Skip to main content
eScholarship
Open Access Publications from the University of California

Regional association of pCASL-MRI with FDG-PET and PiB-PET in people at risk for autosomal dominant Alzheimer's disease.

  • Author(s): Yan, Lirong
  • Liu, Collin Y
  • Wong, Koon-Pong
  • Huang, Sung-Cheng
  • Mack, Wendy J
  • Jann, Kay
  • Coppola, Giovanni
  • Ringman, John M
  • Wang, Danny JJ
  • et al.
Abstract

Autosomal dominant Alzheimer's disease (ADAD) is a small subset of Alzheimer's disease that is genetically determined with 100% penetrance. It provides a valuable window into studying the course of pathologic processes that leads to dementia. Arterial spin labeling (ASL) MRI is a potential AD imaging marker that non-invasively measures cerebral perfusion. In this study, we investigated the relationship of cerebral blood flow measured by pseudo-continuous ASL (pCASL) MRI with measures of cerebral metabolism (FDG PET) and amyloid deposition (Pittsburgh Compound B (PiB) PET). Thirty-one participants at risk for ADAD (age 39 ± 13 years, 19 females) were recruited into this study, and 21 of them received both MRI and FDG and PiB PET scans. Considerable variability was observed in regional correlations between ASL-CBF and FDG across subjects. Both regional hypo-perfusion and hypo-metabolism were associated with amyloid deposition. Cross-sectional analyses of each biomarker as a function of the estimated years to expected dementia diagnosis indicated an inverse relationship of both perfusion and glucose metabolism with amyloid deposition during AD development. These findings indicate that neurovascular dysfunction is associated with amyloid pathology, and also indicate that ASL CBF may serve as a sensitive early biomarker for AD. The direct comparison among the three biomarkers provides complementary information for understanding the pathophysiological process of AD.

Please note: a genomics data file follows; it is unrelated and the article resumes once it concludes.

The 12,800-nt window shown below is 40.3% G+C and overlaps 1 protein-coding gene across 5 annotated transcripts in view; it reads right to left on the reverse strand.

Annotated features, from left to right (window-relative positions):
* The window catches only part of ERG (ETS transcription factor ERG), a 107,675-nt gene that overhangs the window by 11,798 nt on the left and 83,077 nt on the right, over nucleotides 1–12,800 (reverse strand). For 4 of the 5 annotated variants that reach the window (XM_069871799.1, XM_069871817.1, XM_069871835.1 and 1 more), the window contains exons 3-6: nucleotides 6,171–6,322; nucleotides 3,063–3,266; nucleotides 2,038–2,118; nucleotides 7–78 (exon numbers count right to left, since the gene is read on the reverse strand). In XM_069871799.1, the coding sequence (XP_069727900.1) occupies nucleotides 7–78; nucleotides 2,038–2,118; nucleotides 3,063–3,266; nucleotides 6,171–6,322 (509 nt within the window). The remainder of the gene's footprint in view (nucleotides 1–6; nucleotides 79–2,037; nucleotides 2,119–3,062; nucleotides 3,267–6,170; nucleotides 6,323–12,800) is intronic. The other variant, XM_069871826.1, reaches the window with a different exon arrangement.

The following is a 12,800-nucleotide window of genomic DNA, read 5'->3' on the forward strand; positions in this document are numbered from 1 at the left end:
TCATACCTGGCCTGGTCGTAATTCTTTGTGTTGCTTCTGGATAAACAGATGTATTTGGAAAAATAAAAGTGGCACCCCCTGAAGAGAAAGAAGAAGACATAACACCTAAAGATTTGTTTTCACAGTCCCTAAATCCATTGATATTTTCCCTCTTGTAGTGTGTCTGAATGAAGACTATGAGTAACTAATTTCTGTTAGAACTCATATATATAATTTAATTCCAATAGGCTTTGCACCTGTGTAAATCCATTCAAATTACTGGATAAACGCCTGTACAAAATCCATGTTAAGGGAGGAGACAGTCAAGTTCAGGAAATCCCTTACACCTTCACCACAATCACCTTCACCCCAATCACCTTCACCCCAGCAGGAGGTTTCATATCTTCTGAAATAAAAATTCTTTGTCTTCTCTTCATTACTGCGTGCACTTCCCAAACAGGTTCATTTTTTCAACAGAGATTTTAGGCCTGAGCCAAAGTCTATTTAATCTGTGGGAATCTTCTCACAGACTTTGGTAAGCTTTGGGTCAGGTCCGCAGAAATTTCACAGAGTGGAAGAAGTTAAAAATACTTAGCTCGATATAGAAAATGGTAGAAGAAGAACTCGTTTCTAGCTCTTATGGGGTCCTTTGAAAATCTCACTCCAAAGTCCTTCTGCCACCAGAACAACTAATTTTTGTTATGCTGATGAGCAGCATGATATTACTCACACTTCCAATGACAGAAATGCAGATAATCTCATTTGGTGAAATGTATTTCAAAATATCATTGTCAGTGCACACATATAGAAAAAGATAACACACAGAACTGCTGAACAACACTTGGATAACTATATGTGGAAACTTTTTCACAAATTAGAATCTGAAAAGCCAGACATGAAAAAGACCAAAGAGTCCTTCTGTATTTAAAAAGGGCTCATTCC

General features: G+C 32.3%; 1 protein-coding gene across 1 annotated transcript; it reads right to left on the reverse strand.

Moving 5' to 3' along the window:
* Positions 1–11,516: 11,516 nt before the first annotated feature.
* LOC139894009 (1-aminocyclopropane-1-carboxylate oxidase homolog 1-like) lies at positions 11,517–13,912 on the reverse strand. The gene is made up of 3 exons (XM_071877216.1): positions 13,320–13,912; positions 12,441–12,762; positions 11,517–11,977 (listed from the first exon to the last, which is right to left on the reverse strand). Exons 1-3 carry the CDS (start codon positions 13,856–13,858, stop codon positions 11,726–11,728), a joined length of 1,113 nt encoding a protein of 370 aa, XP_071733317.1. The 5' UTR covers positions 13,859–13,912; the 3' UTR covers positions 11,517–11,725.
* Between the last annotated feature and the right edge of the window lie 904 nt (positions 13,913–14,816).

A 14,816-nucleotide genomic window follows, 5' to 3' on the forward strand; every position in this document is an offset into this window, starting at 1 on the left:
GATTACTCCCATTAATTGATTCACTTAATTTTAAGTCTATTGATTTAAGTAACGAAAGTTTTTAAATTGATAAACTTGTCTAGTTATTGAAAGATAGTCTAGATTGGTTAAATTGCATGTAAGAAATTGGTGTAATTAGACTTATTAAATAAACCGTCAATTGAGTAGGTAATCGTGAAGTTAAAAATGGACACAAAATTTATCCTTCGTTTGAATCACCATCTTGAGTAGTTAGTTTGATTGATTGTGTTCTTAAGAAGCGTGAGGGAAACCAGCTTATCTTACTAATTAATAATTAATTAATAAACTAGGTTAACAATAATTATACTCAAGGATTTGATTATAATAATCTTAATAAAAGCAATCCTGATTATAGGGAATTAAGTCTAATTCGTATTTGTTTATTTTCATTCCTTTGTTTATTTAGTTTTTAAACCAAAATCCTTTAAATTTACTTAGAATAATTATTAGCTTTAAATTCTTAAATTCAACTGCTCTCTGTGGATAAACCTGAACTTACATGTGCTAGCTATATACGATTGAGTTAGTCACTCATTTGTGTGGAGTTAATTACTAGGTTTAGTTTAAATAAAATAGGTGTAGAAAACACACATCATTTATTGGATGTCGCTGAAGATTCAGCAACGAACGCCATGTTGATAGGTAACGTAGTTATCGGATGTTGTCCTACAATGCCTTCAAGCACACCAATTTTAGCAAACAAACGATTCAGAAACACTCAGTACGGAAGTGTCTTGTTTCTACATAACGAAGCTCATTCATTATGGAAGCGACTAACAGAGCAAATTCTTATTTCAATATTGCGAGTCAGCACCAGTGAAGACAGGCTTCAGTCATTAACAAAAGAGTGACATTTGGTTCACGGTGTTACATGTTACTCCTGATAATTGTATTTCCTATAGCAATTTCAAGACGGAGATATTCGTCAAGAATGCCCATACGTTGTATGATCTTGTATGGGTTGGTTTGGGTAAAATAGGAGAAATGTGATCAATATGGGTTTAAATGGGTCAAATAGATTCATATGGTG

Many UC-authored scholarly publications are freely available on this site because of the UC's open access policies. Let us know how this access is important for you.

Main Content
Current View